Young children with mild to moderate ARS should be treated with a high dosage of amoxicillin (75-90 mg/kg/day). If a child is allergic to amoxicillin, you may use cephalosporin such as cefdinir, cefuroxime and cefpodoxime. Severely allergic patients should be treated with a macrolide such as clarithromycin or azithromycin. Children who do not respond to first-line therapy, who have more severe initial disease and who are considered high-risk for resistant S. pneumoniae (those who recently have used antibiotics or attend daycare) should be treated with high-dose amoxicillin/clavulanate (90 mg/kg of amoxicillin component). The optimal duration of treatment has not been determined, but treatment should last a minimum of 10 days or for five days beyond resolution of symptoms.

For children with CRS, amoxicillin/clavulanate (90 mg/kg/day) and second-generation cephalosporins are recommended. For those allergic to amoxicillin, refer to the previous antibiotic recommendations. Clindamycin may be used if S. pneumoniae is the suspected organism or if there is no response to other antibiotics. Antibiotic therapy in CRS is extended for three to six weeks.

Adjuvant therapy

Other medical therapies have not been proven to be effective by randomized controlled trials, but they may provide symptomatic relief. Saline irrigations improve mucociliary clearance. If significant nasal mucosal edema is present, you may use oxymetazoline for three days. Nasal steroids help decrease inflammation and should be used in children with allergies. In CRS, oral steroids may be beneficial in decreasing mucosal inflammation. You’ll want to address control of underlying causative factors, such as allergy, GERD, daycare exposure or environmental pollutants. The conjugated pneumococcal vaccine (Prevnar) may be beneficial to reduce RS related to this specific bacteria.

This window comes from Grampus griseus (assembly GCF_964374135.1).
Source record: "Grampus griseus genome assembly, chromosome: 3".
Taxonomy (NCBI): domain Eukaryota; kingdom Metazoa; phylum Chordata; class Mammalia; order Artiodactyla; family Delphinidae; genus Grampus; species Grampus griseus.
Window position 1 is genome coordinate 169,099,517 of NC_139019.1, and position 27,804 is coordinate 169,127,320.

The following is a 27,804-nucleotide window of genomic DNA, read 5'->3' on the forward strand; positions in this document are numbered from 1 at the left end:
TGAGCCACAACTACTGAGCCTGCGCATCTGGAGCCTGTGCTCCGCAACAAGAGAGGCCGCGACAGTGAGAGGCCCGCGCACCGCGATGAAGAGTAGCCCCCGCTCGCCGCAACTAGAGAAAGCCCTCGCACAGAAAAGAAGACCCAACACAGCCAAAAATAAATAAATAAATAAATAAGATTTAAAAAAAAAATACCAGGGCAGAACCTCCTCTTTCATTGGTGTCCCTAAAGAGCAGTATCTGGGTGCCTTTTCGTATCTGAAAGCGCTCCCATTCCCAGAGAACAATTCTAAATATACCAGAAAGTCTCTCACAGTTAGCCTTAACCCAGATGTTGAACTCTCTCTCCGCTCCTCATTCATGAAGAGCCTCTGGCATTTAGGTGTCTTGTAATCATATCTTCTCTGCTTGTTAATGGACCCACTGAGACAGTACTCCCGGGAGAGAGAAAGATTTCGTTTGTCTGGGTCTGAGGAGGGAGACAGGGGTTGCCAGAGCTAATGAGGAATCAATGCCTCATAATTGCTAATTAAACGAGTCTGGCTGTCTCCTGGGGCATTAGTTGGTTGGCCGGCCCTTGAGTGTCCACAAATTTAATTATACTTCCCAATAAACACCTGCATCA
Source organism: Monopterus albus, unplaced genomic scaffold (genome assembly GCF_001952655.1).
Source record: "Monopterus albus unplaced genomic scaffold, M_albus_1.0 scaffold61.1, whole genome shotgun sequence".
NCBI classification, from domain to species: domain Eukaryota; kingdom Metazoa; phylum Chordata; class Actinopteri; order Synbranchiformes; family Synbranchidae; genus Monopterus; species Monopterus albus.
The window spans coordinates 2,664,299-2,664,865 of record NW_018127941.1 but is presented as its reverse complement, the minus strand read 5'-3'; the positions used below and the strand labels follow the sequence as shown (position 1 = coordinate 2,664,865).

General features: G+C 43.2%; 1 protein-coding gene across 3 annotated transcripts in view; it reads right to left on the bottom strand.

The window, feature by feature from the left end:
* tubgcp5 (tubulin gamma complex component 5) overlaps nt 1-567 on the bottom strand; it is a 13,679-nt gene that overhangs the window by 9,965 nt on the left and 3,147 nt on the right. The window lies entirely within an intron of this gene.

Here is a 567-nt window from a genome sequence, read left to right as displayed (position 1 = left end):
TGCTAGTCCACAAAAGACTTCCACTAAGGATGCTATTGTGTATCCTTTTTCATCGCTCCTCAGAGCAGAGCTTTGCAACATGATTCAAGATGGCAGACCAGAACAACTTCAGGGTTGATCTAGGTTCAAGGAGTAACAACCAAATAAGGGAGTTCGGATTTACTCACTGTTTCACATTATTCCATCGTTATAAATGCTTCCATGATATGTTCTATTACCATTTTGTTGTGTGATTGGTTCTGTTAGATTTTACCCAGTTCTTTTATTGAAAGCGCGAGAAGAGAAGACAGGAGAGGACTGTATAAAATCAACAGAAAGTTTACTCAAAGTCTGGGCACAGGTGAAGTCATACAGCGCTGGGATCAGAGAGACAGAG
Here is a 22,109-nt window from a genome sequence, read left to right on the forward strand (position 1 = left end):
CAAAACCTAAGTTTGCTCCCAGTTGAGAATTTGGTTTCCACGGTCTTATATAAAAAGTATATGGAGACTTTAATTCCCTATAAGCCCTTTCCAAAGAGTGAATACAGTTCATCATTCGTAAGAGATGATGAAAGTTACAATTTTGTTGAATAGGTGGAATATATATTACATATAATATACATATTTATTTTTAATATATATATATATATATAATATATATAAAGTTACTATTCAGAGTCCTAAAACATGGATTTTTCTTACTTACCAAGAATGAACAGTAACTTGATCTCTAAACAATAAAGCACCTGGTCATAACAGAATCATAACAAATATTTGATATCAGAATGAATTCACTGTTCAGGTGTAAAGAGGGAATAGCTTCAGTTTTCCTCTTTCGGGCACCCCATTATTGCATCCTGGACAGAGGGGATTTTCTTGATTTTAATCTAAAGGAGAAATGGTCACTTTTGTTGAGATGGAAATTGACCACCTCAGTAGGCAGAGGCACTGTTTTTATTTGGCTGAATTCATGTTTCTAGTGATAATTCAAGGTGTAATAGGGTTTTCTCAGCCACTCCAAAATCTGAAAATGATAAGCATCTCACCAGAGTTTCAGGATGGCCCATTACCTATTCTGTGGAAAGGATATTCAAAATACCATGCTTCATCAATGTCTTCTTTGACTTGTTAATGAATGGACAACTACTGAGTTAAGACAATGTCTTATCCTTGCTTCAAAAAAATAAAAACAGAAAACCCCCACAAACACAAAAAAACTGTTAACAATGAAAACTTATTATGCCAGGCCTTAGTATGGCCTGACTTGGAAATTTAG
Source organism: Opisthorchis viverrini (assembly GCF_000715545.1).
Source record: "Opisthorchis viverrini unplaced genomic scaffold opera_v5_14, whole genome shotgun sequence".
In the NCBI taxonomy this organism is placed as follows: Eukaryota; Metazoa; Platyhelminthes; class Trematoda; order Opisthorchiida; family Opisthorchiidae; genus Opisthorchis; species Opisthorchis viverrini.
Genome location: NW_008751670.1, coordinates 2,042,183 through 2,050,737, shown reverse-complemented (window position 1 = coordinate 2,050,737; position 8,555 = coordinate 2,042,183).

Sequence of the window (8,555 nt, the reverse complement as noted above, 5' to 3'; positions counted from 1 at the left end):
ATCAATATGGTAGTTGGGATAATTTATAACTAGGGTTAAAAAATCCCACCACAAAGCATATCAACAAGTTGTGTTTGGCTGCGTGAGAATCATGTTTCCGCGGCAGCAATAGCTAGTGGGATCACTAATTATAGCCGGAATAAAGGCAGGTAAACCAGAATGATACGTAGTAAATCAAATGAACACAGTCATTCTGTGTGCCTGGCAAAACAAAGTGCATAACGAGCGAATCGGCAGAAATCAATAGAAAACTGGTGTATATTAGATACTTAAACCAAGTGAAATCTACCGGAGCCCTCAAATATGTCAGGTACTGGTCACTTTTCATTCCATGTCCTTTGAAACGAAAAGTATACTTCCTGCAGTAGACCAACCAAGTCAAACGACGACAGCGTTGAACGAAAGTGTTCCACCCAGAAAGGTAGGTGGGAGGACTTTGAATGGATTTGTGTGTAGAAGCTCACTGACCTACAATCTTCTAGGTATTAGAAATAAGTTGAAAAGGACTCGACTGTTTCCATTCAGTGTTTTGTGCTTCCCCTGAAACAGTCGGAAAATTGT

Surgical therapy

Adenoidectomy as a first-line surgical therapy if medical therapy has failed may provide
improvement in up to 80 percent of children. The addition of maxillary sinus lavage or middle meatal culture allows for culture-directed antibiotics.

Functional endoscopic sinus surgery is considered if all other measures have failed. FESS involves the removal of obstructive components, typically the uncinate process and anterior ethmoid air cells, and widening the maxillary ostia. In properly selected children, improvement should be expected in 80 percent to 90 percent. If a child is being considered for FESS, you should consider causative factors, such as allergy, immunodeficiencies, primary ciliary dyskinesia or cystic fibrosis.


  • Acute rhinosinusitis presents as persistent symptoms of an URI more than 10 days without improvement, a worsening cough after initial improvement, or severe onset concurrent fever ( = 39 degrees Celsuis) and purulent nasal discharge for at least three consecutive days.
  • First-line therapy for ARS is amoxicillin ± clavulanate. 
  • Imaging studies are not indicated in ARS, except when you suspect orbital or central nervous complications. 
  • Adenoidectomy is the first-line surgical treatment for sinusitis.


  1.  Goldsmith AJ and RM Rosenfeld. Treatment of pediatric sinusitis. The Pediatric Clinics of North America 50 (2003):413-426.
  2. Lusk RP. Functional Endoscopic Sinus Surgery. Otolaryngology Head & Neck Surgery, 3rd edition. Charles W. Cummings, ed. Mosby, St. Louis, Missouri (1998)104-115.
  3. Okuyemi KS and Tsue TT. Radiologic imaging in the management of sinusitis. Am Fam Physician. 66(10):1882-6;2002.
  4. Wald ER et al. Clinical practice guideline for the diagnosis and management of acute bacterial sinusitis in children aged 1 to 18 years. Pediatrics. http://pediatrics.aappublications.org/content/early/2013/06/19 peds.2013-1071. DOI: 10.1542/peds.2013-1071.
  5. Wald ER. Rhinitis and Acute and Chronic Sinusitis. Pediatric Otolaryngology, 4th ed. Saunders. Charles D.Bluestone et al, eds. Philadelphia, Pennsylvania. (2003)995-1012.
  6. Gold S and Tami T. Role of Middle Meatus Aspiration Culture in the Diagnosis of Chronic Sinusitis. Laryngoscope 107(12):1586–1589;1997.